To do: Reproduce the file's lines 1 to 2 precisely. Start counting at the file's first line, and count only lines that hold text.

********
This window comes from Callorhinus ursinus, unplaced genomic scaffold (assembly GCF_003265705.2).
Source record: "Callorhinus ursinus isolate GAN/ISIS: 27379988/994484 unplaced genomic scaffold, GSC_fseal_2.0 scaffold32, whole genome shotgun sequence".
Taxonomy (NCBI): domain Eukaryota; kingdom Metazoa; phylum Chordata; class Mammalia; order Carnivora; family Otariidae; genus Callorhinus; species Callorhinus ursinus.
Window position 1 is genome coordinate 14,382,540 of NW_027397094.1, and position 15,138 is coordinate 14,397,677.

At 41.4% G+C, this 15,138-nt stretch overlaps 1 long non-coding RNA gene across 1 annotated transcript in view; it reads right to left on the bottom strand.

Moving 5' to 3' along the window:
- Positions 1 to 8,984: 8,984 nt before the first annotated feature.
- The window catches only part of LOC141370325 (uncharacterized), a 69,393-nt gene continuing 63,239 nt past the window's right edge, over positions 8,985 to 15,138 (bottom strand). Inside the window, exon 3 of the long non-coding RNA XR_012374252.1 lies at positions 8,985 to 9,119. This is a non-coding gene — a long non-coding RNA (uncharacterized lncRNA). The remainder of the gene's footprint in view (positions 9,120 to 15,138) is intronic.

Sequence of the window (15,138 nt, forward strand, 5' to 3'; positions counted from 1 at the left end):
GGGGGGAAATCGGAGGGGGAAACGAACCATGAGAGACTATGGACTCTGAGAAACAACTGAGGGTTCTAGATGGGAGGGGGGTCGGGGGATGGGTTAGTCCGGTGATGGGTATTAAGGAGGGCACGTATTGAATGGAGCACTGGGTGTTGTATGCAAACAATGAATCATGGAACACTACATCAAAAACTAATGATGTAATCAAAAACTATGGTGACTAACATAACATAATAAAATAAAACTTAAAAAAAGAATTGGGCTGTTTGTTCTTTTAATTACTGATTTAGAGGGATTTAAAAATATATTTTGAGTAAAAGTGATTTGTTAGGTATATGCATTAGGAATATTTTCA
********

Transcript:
This window comes from Callorhinus ursinus, unplaced genomic scaffold (assembly GCF_003265705.2).
Source record: "Callorhinus ursinus isolate GAN/ISIS: 27379988/994484 unplaced genomic scaffold, GSC_fseal_2.0 scaffold32, whole genome shotgun sequence".